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“The Neeson Cripps Academy from a design perspective is sensational. Where a city garbage tip was once located, now stands one of, if not the most sustainable buildings in Cambodia.”

From a personal perspective, he feels a sense of wanting to be part of doing something for the greater good.

“I do feel a willingness, a desire, to help those less fortunate because I feel very lucky to live the life that I live,” he explains.

“I also feel a genuine responsibility from a broader sustainability standpoint and from a work perspective I see an opportunity to help brands do better. The responsibility to directly help those less fortunate is more of a personal choice.

“I feel a sense of responsibility in my position to set a good example and I hope that what I do encourages others to follow. One person can’t solve the world’s problems by themselves, but anyone can inspire, connect and be a catalyst for change.”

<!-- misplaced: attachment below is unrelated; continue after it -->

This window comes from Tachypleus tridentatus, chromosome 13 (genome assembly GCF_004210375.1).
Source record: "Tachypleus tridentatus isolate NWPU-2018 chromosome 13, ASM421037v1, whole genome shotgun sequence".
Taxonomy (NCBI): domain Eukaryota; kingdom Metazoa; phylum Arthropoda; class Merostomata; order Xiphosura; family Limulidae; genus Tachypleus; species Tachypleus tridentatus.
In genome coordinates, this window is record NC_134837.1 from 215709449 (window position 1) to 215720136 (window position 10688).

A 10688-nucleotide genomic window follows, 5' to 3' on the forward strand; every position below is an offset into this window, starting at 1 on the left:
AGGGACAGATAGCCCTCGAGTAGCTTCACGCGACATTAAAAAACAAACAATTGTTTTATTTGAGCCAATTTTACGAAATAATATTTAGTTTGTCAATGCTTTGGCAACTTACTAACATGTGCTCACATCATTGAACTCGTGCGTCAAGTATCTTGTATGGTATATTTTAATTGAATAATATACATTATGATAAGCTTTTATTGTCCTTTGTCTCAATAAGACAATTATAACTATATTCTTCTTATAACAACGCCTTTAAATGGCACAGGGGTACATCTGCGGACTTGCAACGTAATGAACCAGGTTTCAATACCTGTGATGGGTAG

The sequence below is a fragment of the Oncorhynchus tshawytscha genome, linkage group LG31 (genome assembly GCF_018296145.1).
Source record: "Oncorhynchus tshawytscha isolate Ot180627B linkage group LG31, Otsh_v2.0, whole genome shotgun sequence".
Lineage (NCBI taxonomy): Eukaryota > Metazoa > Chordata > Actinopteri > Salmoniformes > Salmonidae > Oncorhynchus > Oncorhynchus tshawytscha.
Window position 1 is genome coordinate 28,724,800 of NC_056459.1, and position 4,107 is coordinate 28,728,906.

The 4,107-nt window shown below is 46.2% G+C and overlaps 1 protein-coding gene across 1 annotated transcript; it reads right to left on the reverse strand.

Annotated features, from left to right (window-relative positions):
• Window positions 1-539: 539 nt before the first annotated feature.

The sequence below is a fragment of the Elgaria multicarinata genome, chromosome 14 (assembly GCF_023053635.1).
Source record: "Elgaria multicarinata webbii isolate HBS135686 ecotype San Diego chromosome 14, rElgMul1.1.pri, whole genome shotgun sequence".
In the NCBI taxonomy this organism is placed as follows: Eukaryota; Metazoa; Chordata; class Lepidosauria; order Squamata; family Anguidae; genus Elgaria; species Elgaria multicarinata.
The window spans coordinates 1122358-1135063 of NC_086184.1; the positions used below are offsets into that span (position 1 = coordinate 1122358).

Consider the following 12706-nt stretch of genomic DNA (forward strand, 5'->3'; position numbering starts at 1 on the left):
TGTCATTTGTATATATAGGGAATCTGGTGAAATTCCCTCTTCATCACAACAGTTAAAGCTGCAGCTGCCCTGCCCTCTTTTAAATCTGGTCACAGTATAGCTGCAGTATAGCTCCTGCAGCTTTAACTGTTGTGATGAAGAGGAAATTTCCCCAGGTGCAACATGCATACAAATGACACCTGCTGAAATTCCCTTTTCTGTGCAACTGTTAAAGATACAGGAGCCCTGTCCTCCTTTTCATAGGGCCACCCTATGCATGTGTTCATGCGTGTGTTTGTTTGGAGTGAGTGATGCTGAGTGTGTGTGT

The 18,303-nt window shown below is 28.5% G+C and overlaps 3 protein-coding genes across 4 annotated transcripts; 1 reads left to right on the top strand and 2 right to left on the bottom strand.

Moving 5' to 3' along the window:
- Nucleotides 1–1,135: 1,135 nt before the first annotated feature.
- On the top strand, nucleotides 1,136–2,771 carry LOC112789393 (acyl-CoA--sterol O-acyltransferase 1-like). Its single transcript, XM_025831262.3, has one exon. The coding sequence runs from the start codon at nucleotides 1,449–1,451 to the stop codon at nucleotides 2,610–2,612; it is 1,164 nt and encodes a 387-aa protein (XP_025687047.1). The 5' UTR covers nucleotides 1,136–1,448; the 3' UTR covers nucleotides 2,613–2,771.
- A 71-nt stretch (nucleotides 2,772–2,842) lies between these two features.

There’s still his involvement with the Panda Paddlers, who are holding a series of fundraising events for CCF this year, including sponsored hikes. They have already set their sights on one target, funding a minibus or two for CCF, at a cost of USD $25,000 (HKD $193,816) each.

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And Jonathan has a very special trip to CCF to arrange when the time is right. His sister Emma turned 50 last year (2020) and he bought her a trip to Cambodia so she too could experience CCF.

“She’s a primary school teacher and has been at one school in East London for all her working life,” says Jonathan.

“I’ve long wanted her to go [to CCF] and she’s so excited about going. As a teacher, she has spent her whole career helping shape the lives of hundreds, if not thousands of, in the context of the UK, disadvantaged children. She will get real value from experiencing both the similarities and differences in an environment that is a world away from her norms.

“But more than anything else, I want her to see that joy [in the community]. It’s hugely uplifting. You can’t help but smile and take away the same emotion. That’s when you get a sense of this is how CCF is really helping.”

Written by

Kate Ginn